Entertainment Geekly is a weekly column that examines pop culture through a geek lens and simultaneously examines contemporary geek culture through a pop lens. So many lenses!
To clarify the headline above: I liked True Detective and Fargo. They were well-acted, well-shot, well-dialogued. HBO’s mystery melodrama and FX’s Coen remix had different tones and different site-specific atmospheres–moody nihilism vs. screwball nihilism, sunbaked desolation vs. snowcaked void, Southern Swamp Gothic vs. Frozen Norman Rockwell–but if you watched them live when they aired, then you knitted together an 18-episode viewing experience representing a snapshot of Why TV Drama Is Interesting Now.
True Detective and Fargo are the foremost exemplars of a new way of producing television. Pick your buzzword: Limited series, anthology, movie stars who want to play something besides Superhero or Superhero’s Father. And the two shows rhyme somehow. They both have severe third-act time jumps; they both have an attention-grabbing long take action scene; and they both so badly want to say something about something. Lead characters speak in koans: “Time is a flat circle,” the glove on the train platform. Billy Bob Thornton on Fargo is a distant relative of the Yellow King on True Detective: Omnipresent yet absent, a chameleon hiding in plain sight. Rust and Marty equal Molly and Gus, archetype-wise (the Cop Who Gets Obsessed, the Cop With The Symbolic Daughter). Fargo is funnier and True Detective is sadder and True Detective is sexier and Fargo has actual female characters. They’re both noir, though, or trying to be: They’re both meditations on the Evil, on Life, on man’s place in the universe or lack thereof. If you watched them, you watched two of the best dramas of 2014.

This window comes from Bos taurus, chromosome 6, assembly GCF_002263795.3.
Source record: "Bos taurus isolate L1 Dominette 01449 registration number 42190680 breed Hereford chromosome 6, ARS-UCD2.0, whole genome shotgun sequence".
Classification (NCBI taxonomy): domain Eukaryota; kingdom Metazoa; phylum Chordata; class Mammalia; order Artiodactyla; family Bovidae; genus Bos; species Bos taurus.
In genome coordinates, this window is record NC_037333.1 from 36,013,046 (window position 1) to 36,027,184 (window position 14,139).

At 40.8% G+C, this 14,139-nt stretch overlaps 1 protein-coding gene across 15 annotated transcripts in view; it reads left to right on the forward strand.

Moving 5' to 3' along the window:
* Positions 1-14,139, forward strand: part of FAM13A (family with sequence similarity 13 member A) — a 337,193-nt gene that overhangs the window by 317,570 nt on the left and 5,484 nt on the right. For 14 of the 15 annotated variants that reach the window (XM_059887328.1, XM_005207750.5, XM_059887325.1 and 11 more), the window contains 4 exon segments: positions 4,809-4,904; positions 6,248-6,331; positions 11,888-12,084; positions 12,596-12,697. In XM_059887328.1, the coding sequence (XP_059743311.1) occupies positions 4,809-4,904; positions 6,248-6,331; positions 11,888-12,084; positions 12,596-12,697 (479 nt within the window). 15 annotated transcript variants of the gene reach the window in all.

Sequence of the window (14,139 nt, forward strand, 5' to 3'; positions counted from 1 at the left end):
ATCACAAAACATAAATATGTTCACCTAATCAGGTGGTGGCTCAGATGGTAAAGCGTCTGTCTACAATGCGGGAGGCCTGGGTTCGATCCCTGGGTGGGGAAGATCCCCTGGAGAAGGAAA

Hannibal blows them both out of the water. READ FULL STORY